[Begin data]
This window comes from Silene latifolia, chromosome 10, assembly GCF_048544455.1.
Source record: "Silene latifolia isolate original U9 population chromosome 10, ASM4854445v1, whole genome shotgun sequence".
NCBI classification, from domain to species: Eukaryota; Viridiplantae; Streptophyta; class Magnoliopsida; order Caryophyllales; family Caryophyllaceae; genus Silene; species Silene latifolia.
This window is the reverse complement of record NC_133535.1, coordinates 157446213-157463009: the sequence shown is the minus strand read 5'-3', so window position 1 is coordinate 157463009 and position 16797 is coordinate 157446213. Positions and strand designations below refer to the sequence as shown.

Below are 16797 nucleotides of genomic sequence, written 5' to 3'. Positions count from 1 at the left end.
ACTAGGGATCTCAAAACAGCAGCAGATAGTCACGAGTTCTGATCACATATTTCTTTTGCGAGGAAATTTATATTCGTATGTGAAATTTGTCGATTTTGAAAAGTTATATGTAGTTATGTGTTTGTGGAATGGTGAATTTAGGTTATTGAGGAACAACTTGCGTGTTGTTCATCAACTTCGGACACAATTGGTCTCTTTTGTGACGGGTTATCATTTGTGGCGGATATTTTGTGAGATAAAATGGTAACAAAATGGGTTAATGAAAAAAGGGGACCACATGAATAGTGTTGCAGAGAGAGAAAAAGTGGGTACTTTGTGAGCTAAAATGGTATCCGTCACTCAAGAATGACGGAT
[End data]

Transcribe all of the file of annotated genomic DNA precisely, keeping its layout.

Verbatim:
This window comes from Silene latifolia, chromosome 10, assembly GCF_048544455.1.
Source record: "Silene latifolia isolate original U9 population chromosome 10, ASM4854445v1, whole genome shotgun sequence".
NCBI classification, from domain to species: Eukaryota; Viridiplantae; Streptophyta; class Magnoliopsida; order Caryophyllales; family Caryophyllaceae; genus Silene; species Silene latifolia.
This window is the reverse complement of record NC_133535.1, coordinates 157446213-157463009: the sequence shown is the minus strand read 5'-3', so window position 1 is coordinate 157463009 and position 16797 is coordinate 157446213. Positions and strand designations below refer to the sequence as shown.

Below are 16797 nucleotides of genomic sequence, written 5' to 3'. Positions count from 1 at the left end.
ACTAGGGATCTCAAAACAGCAGCAGATAGTCACGAGTTCTGATCACATATTTCTTTTGCGAGGAAATTTATATTCGTATGTGAAATTTGTCGATTTTGAAAAGTTATATGTAGTTATGTGTTTGTGGAATGGTGAATTTAGGTTATTGAGGAACAACTTGCGTGTTGTTCATCAACTTCGGACACAATTGGTCTCTTTTGTGACGGGTTATCATTTGTGGCGGATATTTTGTGAGATAAAATGGTAACAAAATGGGTTAATGAAAAAAGGGGACCACATGAATAGTGTTGCAGAGAGAGAAAAAGTGGGTACTTTGTGAGCTAAAATGGTATCCGTCACTCAAGAATGACGGAT